In what types of situations would you need to improvise medical equipment and procedures? Experience demonstrates that physicians in the most-developed countries are most likely to need improvisation when their usual procedures fail or their equipment does not function. That is not the case outside these privileged medical practice arenas:
The mother’s blank stare and hurried manner reveals that she knows how sick the child is that she carries into the emergency department at a rural sub-Saharan district hospital. Still swaddled in a colorful cloth, the child stares unseeing from eyes with white palpebral conjunctivae; there’s barely a grimace when she’s stimulated. A nursing assistant quickly puts her ear to the child’s chest to listen for a heartbeat and then applies a venous tourniquet in a vain attempt at finding an extremity IV site. The nurse wants to apply oxygen, but they used the last of it on the night shift; the oxygen concentrator promised for two years has never arrived. She then fashions a scalp tourniquet from a disposable glove and the physician uses an injection needle to place an IO line. The first blood sample is rushed to the lab along with the mother-donor, since the blood bank has no blood; the lab reports that the child’s Hgb is < 4 g/dL. More fluid is needed, so the physician starts an intraperitoneal infusion. Even with the mother as donor, the blood is not forthcoming, since the lab has run out of reagents and is having to use a coagulation test to check for compatibility.
The child’s respirations become labored and, using a makeshift fit with an adult mask, they assist her breathing. They improvise an endotracheal tube and prepare to intubate. They give IV quinine using aluminum foil to control the flow and IM ceftriaxone using a resterilized single-use syringe. Blood arrives; it’s still warm. They begin transfusing. The child is doing a little better and the nursing aide steadfastly keeps monitoring the femoral pulse, since that’s all that is available. It’s going to be a long night.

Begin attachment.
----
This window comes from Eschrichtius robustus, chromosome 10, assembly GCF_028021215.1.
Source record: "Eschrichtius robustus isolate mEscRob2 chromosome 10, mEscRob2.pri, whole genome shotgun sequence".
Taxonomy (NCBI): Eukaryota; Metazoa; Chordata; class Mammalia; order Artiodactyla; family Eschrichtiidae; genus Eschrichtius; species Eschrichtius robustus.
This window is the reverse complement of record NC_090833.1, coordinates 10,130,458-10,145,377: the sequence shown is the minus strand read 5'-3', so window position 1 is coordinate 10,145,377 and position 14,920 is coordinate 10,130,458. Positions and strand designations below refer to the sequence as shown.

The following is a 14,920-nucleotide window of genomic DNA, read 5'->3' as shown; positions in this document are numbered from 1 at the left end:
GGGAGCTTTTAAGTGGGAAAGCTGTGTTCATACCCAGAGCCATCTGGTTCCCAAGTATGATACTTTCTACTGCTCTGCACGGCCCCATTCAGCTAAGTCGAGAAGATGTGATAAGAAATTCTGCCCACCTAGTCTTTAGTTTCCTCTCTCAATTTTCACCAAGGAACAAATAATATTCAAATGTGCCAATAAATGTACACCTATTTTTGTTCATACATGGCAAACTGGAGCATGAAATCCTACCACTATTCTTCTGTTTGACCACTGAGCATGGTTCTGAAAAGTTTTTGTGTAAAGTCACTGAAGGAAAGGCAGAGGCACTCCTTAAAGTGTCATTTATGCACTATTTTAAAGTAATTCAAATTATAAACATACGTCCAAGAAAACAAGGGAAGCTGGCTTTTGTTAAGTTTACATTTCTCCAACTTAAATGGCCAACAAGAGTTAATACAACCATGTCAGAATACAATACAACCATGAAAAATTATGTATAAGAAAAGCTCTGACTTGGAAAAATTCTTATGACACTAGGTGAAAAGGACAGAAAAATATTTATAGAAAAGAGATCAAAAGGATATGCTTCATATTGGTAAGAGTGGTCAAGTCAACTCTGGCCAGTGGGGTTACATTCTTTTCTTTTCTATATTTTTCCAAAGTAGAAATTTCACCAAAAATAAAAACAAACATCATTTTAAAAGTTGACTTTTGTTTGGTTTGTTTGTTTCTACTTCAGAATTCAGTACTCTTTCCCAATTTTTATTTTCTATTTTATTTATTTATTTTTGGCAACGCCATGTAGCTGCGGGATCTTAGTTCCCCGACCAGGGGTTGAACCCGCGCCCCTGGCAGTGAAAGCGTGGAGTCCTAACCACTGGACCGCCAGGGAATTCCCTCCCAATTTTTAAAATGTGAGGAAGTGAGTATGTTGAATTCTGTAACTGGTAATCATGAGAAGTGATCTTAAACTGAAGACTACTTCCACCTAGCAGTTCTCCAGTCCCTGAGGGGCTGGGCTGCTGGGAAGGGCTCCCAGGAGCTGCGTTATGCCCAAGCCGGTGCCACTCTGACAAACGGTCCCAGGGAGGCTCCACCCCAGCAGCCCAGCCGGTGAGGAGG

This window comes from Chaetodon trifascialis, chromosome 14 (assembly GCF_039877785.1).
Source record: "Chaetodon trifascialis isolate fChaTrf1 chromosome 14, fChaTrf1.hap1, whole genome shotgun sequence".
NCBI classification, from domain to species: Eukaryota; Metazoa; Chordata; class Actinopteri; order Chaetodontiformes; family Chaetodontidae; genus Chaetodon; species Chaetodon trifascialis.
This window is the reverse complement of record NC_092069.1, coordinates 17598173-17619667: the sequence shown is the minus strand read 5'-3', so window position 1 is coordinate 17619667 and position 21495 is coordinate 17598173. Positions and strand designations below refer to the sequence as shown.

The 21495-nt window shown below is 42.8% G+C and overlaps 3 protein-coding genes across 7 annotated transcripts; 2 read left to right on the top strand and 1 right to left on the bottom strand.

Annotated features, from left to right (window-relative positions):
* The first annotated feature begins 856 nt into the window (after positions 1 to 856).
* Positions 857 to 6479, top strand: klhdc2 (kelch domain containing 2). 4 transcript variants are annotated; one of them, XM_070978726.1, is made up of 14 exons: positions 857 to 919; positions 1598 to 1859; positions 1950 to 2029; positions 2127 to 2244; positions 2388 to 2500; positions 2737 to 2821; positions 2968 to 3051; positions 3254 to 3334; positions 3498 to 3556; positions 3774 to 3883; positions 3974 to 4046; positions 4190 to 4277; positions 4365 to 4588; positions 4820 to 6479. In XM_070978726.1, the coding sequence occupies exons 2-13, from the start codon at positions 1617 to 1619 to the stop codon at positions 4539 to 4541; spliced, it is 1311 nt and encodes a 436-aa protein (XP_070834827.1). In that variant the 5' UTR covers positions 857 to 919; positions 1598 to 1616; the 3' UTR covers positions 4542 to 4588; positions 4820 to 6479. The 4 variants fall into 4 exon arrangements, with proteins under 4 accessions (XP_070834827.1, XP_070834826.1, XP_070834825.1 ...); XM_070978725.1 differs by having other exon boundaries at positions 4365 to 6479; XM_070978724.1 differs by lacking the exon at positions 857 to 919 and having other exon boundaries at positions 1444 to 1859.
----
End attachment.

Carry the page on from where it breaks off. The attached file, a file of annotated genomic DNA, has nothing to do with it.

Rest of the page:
Throughout the world, clinicians must practice medicine while making do with minimal resources. Material and equipment scarcity often overwhelms health care professionals, whether they are the sole medical provider at a localized event who lacks the materials to treat one or more patients, groups at a more widespread calamity that affects an entire community or region, or teams at a long-lasting degradation of care spanning entire countries. This resource scarcity may last from only minutes to many days or even weeks. Or, they may be chronic conditions. Limited-resource situations may be due to physical isolation (e.g., prisoner of war [POW] camp, airplane, ship), being in a remote area (e.g., wilderness, rural highway), being in a least-developed country with a chronic lack of health care resources, or being in a disaster/post-disaster setting.
These situations, especially when they occur in settings where resources are usually plentiful, often result in degraded levels of treatment (Fig. 2-1). But, if clinicians use their ingenuity, this need not be the case. Good medical treatment can often be provided using limited resources if clinicians willingly alter their approach and techniques to fit the circumstances.